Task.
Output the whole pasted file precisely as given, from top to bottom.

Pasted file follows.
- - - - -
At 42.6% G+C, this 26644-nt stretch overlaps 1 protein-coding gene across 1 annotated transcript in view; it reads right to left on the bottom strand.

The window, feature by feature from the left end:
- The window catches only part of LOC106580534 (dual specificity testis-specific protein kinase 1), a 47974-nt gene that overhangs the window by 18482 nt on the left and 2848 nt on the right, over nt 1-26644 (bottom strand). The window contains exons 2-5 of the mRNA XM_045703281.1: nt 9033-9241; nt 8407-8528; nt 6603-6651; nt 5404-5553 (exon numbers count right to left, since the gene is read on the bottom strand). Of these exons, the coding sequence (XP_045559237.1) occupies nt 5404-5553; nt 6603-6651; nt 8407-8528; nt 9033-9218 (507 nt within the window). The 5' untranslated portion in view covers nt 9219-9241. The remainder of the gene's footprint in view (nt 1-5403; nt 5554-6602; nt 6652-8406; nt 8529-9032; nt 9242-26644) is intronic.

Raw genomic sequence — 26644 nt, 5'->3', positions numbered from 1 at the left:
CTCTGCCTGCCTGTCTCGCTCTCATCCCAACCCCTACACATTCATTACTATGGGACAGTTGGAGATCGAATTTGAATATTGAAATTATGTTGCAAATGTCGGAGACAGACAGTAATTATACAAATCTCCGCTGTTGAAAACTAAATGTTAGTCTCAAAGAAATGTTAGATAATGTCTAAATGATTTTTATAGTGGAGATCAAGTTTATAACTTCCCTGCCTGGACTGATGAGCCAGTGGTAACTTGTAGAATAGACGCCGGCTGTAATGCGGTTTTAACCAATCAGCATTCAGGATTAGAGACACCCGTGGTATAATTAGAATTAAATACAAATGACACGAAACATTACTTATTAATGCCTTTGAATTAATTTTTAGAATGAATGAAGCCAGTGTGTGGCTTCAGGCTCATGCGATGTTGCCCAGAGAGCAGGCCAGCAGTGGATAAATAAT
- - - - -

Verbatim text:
At 42.6% G+C, this 26644-nt stretch overlaps 1 protein-coding gene across 1 annotated transcript in view; it reads right to left on the bottom strand.

The window, feature by feature from the left end:
- The window catches only part of LOC106580534 (dual specificity testis-specific protein kinase 1), a 47974-nt gene that overhangs the window by 18482 nt on the left and 2848 nt on the right, over nt 1-26644 (bottom strand). The window contains exons 2-5 of the mRNA XM_045703281.1: nt 9033-9241; nt 8407-8528; nt 6603-6651; nt 5404-5553 (exon numbers count right to left, since the gene is read on the bottom strand). Of these exons, the coding sequence (XP_045559237.1) occupies nt 5404-5553; nt 6603-6651; nt 8407-8528; nt 9033-9218 (507 nt within the window). The 5' untranslated portion in view covers nt 9219-9241. The remainder of the gene's footprint in view (nt 1-5403; nt 5554-6602; nt 6652-8406; nt 8529-9032; nt 9242-26644) is intronic.

Raw genomic sequence — 26644 nt, 5'->3', positions numbered from 1 at the left:
CTCTGCCTGCCTGTCTCGCTCTCATCCCAACCCCTACACATTCATTACTATGGGACAGTTGGAGATCGAATTTGAATATTGAAATTATGTTGCAAATGTCGGAGACAGACAGTAATTATACAAATCTCCGCTGTTGAAAACTAAATGTTAGTCTCAAAGAAATGTTAGATAATGTCTAAATGATTTTTATAGTGGAGATCAAGTTTATAACTTCCCTGCCTGGACTGATGAGCCAGTGGTAACTTGTAGAATAGACGCCGGCTGTAATGCGGTTTTAACCAATCAGCATTCAGGATTAGAGACACCCGTGGTATAATTAGAATTAAATACAAATGACACGAAACATTACTTATTAATGCCTTTGAATTAATTTTTAGAATGAATGAAGCCAGTGTGTGGCTTCAGGCTCATGCGATGTTGCCCAGAGAGCAGGCCAGCAGTGGATAAATAAT